The WikiHouse project represents all of this and is built on these fundamentals. It stands as the right intersection of Simon and Keynes’ quotes above. With a plus: the community. They have understood that in order to reach as many people as possible it is necessary to patiently build a community that shares your belief and aims. A community that helps you in making the instructions and shipping the recipes. Or, in other words, it helps you in building the process and spreading the knowledge.

By now there have been many open source projects with a similar purpose and shared culture, but most focused only on digital technology or on too small scale physical products. WikiHouse works on an house scale that means it has to face more practical problems, and it seems they’re trying to set up process to overcome such challenges.

Here resides the immeasurable value of the support and efforts of the community. Particularly because the WikiHouse platform is moved by a very ambitious cause for which they need a huge number of followers: they aim to change the paradigm of a millenarian history of construction. As Parvin says, “for too long, cities have been made by the 1% and consumed by the 99%. We wanted to see what it would take to create something that would allow the 99% to make cities for the 99%”. And as his partner Indy Johar adds, the challenges of the WikiHouse project are really enormous since they are “prototyping the reality of socializing design while simultaneously democratizing production, and in the process provoking a serious challenge to the industrial and intellectual dogmas of a professional elite”.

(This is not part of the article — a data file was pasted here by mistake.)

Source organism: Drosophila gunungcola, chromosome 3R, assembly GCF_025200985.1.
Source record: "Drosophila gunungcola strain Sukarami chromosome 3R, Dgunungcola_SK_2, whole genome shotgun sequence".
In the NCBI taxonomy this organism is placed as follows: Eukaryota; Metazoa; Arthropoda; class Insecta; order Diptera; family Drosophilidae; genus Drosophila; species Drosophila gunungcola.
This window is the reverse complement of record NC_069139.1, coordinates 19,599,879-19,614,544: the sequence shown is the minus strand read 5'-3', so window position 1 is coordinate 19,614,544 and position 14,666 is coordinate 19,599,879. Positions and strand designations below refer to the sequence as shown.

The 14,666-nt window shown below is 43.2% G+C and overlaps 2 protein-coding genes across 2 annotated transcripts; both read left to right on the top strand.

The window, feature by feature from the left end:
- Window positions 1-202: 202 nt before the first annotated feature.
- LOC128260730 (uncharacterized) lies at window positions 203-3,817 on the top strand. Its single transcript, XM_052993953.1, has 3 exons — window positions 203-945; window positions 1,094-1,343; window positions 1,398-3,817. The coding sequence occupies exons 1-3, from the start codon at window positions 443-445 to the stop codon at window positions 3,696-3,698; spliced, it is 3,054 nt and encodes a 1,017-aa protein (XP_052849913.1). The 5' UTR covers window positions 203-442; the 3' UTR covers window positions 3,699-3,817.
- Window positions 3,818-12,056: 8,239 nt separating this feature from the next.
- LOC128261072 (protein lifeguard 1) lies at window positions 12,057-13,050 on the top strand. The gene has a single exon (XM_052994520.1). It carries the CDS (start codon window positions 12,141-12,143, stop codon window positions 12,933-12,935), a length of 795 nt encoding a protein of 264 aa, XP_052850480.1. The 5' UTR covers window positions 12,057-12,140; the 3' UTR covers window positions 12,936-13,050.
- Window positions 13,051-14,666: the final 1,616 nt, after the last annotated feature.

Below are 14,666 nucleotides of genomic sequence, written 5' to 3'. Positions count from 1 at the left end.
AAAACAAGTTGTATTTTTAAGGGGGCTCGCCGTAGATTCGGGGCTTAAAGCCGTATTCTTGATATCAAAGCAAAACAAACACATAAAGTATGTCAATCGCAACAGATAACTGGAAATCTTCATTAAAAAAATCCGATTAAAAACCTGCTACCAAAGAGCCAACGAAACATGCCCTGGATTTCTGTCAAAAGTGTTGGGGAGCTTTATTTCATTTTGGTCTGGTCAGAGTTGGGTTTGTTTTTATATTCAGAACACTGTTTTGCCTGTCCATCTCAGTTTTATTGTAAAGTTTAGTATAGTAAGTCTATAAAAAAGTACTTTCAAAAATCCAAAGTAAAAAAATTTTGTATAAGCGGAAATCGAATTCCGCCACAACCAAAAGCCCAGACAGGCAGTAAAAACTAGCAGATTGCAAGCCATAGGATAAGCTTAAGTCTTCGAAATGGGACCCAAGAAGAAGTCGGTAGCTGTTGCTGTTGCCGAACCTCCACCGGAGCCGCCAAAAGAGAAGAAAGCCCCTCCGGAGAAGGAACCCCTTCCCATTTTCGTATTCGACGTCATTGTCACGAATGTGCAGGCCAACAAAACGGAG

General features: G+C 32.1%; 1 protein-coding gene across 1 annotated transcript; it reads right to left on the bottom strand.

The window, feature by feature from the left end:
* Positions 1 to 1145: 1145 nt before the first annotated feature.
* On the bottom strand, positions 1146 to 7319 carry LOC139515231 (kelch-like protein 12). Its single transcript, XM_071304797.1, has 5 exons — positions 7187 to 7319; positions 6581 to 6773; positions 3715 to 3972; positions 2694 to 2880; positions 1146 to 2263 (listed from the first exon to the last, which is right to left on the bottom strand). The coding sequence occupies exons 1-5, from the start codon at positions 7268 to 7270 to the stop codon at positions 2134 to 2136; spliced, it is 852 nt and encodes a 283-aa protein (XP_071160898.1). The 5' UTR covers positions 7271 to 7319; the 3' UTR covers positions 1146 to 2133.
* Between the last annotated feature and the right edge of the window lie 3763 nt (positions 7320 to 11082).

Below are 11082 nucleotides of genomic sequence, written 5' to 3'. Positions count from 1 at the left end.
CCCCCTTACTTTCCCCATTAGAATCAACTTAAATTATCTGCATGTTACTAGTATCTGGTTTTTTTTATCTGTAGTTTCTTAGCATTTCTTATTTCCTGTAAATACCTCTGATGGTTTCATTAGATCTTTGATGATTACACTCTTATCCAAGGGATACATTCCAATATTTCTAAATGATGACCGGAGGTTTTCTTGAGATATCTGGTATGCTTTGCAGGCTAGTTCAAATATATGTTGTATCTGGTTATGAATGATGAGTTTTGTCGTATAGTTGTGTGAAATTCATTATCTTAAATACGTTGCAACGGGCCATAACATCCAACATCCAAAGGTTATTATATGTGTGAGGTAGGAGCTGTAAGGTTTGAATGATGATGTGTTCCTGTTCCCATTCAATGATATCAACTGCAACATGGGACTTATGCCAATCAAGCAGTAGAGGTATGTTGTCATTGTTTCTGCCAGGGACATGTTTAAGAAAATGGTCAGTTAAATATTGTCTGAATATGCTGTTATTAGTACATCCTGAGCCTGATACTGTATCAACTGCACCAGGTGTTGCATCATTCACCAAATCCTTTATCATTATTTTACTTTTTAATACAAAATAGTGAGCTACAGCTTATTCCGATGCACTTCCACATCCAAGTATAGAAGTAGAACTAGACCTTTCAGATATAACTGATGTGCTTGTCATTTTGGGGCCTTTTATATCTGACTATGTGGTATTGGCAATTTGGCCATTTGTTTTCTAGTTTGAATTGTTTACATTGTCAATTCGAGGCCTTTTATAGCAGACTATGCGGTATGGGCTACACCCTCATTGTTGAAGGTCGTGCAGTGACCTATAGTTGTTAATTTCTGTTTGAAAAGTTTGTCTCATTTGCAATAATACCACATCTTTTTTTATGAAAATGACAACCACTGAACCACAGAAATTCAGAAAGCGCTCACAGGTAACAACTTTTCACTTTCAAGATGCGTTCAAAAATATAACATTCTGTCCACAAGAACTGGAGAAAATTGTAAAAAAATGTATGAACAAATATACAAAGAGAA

This should be enough to explain my excitement and high expectations for the WikiHouse platform. I like to imagine that this project would not only be a pilot one. Even if it is in its early stages, I hope that a larger part of the open source community will join the WikiHouse dream by supporting the Open-Challenge they recently launched, sustaining the crowd-funded campaign and improving the construction systems. In this way, it could be adopted not only in disaster or emergency situation, but could rise just from inside the slums. Probably the only way to bring it to a real mass diffusion is by setting bottom-up processes to engage not only designers and developers, but above all citizens. Parvin knows that and he started a project in 2012 thanks to TED City2.0 prize in a Rio’s favela “to tap into a creative maker culture that exists in the favela and provide the community with the tools, ideas and capabilities baked into the WikiHouse ethos to take their skills to the next level”.

I hope to hear good news soon about this project in which I strongly believe. So, good luck WikiHouse!

WIKIHOUSE LINKS:

- Wikihouse http://www.wikihouse.cc/

- Wikihouse general google group https://groups.google.com/forum/?fromgroups#!forum/wikihouse

- Wikihouse open challenge
http://www.slideshare.net/architecture00/wiki-house-openchallenge

- A house and home for the 99%, ted city 2.0 price
http://www.thecity2.org/stories/a-house-and-home-for-the-99

- Wikihouse open source housing, Domus, http://www.domusweb.it/en/architecture/2012/06/19/wikihouse-open-source-housing.html

- Opensource Architecture http://en.wikipedia.org/wiki/Open_Source_Architecture

- Architecture for Humanity http://architectureforhumanity.org/